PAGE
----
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Figure 1. Adrenomedullin increases PC-3 and T24/83 cell adhesion, migration and invasion.

(A) RT-PCR experiment showing RAMP2, RAMP3 and CLR expression in PC-3 and T24/83 cells. (B) PC-3 (left panel) and T24/83 (right panel) cell adhesion was examined by seeding 3*104 and 1.5*104 cells respectively per well in 96-well plates pre-coated with fibronectin, and incubated for 45 min with or without AM (200 nM) (N = 3, *P<0.05 compared with control cells). β1 integrin phosphorylation was studied by western-blotting on total proteins extracted from PC-3 and T24/83 cells seeded on fibronectin coated plates and treated with or without AM. (C) PC-3 and T24/83 cell migration was studied by Transwell assay after 8 h of treatment (N = 3, *P<0.05 compared with control cells). FAK phosphorylation was studied by western-blotting on total proteins extracted from PC-3 and T24/83 cells treated with or without AM. (D) For invasion assay, transwell membrane was pre-coated with 50 µg Matrigel, and PC-3 and T24/83 cells were let to invade for 24 h (N = 3, *P<0.05 compared with control cells).

https://doi.org/10.1371/journal.pone.0064885.g001

Then we investigated the cell adhesion to a major component of the basal membrane, the fibronectin. Addition of 200 nM AM increased both PC-3 and T24/83 cells by 26% and 34% respectively (Fig. 1B). One of the major molecular players modifying cell-substrate adhesion is the integrin superfamily of receptors, which consist of heterodimers of α- and β- subunits recognizing different extracellular matrix (ECM) proteins. Interestingly, β1-integrin is the most abundant subunit expressed in PCa cells and is capable of forming heterodimers binding to fibronectin [16], while increased β1-integrin expression correlates with more invasive and metastatic bladder cancer [17]. Activation of β1-integrin leads to its phosphorylation, which can be examined by western blotting. We therefore tested whether AM could activate β1-integrin by studying its phosphorylation on Thr-788-789 with a phospho-specific antibody. We observed that AM treatment increased significantly the level of the phosphorylated β1-integrin without affecting the expression of the total protein form (Fig. 1B, lower panel).

Modification of adhesion might promote migration and invasion: two important malignancy-associated phenotypes. So, we examined the effect of AM treatment on these phenotypes by using transwell assays. Addition of 200 nM AM increased the migration of PC-3 by 45% and T24/83 cells by 40% (Fig. 1C). Several studies showed that upon engagement with components of the ECM, integrins clustered leading to the activation of focal adhesion kinase (FAK) by autophosphorylation at Tyr397. The activation of FAK controls cell shape and motility [18]. We studied thus the activity of FAK by western-blotting with a specific antibody against phospho-Tyr397 FAK. As shown in Fig. 1C (lower panel), the phosphorylated FAK has been significantly increased by the AM treatment total FAK while the total FAK expression remained unchanged.

In addition, we studied the effect of AM on the invasion potential of the two cell lines by transwell assay for which the transwell filter was coated with Matrigel. AM treatment increased the ability of cell invasion through the Matrigel-coated membrane by 54% in PC-3 cells and by 61% in T24/83 cells (Fig. 1D).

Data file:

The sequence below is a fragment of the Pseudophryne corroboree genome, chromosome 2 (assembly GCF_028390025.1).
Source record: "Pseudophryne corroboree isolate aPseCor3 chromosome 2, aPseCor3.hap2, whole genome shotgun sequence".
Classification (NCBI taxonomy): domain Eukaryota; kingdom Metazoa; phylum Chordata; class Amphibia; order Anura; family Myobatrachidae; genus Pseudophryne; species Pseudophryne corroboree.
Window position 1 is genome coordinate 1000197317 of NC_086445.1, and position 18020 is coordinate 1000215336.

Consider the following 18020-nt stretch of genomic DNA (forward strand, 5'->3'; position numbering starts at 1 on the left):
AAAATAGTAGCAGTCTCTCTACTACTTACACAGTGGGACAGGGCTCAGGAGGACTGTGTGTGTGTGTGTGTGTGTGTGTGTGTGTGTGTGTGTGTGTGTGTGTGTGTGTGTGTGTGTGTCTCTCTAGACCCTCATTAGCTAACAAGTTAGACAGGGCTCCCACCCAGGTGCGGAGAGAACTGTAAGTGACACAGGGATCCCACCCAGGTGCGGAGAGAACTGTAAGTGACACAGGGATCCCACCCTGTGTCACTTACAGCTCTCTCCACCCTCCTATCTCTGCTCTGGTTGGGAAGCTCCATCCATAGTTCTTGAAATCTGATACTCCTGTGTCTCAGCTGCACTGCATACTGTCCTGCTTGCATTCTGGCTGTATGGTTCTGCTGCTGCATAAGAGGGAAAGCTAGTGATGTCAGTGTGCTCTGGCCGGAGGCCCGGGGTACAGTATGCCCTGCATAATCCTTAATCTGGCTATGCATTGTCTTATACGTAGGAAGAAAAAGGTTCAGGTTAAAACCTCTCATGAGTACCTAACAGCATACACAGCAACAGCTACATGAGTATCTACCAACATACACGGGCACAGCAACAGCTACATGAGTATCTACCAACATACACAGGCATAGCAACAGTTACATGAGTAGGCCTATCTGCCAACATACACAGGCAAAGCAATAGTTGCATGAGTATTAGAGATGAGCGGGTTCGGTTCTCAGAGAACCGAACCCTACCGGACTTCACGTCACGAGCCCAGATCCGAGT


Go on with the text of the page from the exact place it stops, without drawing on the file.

TRPV2 Mediates Adrenomedullin Promotion of Migration and Invasion on PC-3 and T24/83 Cells

Since, we have previously shown that TRPV2 was involved in PCa cell migration and invasiveness [12], [13] and since this channel was also implicated in bladder carcinogenesis [14], we tested whether TRPV2 is implicated in the increase of cell migration and invasion by AM. We first checked TRPV2 expression in the two cell lines and its downrerulation by siRNA. Western-blot analysis with TRPV2-specific antibody has shown that TRPV2 protein is expressed in PC3 and T24/83 cells and that protein expression can be effectively inhibited by cells treatment with siRNA-TRPV2 (50 nM, 48 h, Fig. 2A). Silencing of TRPV2 with siRNA-TRPV2 not only decreased adhesion of PC-3 and T24/83 cells by 35% and 29% respectively, but also abolished stimulatory effects on adhesion by AM treatment (200 nM). AM addition to the cells treated with control siRNA was able to enhance their adhesion to fibronectin by 29% for PC-3 and 25% for T24/83 cells (Fig. 2B).

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Figure 2. Adrenomedullin effect is mediated by TRPV2.

(A) Western-blotting analysis of TRPV2 protein level in PC-3 and T24/83 cells treated with either siCTL or siTRPV2 (50 nM, 48 h). Effect of TRPV2 silencing (siTRPV2, 50 nM, 48 h) (B) on PC-3 and T24/83 cell adhesion to fibroncectin incubated or not with AM (200 nM, 45 min) (N = 3, *P<0.05 compared with control cells; #P<0.05 compared with control cells treated with AM); (C) on PC-3 and T24/83 cell migration examined by transwell assay after 8 h incubation with or without AM (N = 3 *, P<0.05 compared with control cells; #P<0.05 compared with control cells treated with AM); (D) on PC-3 and T24/83 cell invasion through matrigel (AM 200 nM, 24 h) (N = 3. *, P<0.05 compared with control cells; #P<0.05 compared with control cells treated with AM).

https://doi.org/10.1371/journal.pone.0064885.g002

We next investigated the effect of the knock down of TRPV2 on cell migration by transwell assay. Downregulation of TRPV2 expression decreased not only PC-3 cell migration, but also T24/83, by 55% and 60% respectively. As was shown for the adhesion, AM treatment on cells treated with siRNA-TRPV2 was no longer able to promote migration (Fig. 2C).

Finally, we examined the invasion of PC-3 and T24/83 cells through the Matrigel-coated membrane and as observed for the adhesion and migration, siRNA-TRPV2 induced a decrease of both PC-3 and T24/83 invasion, by 52% and 67%. Addition of AM could not increase the invasion of PC-3 and T24/83 cells treated by siTRPV2 (Fig. 2D).

AM Induces TRPV2 Translocation at the Plasma Membrane via a PI3K Pathway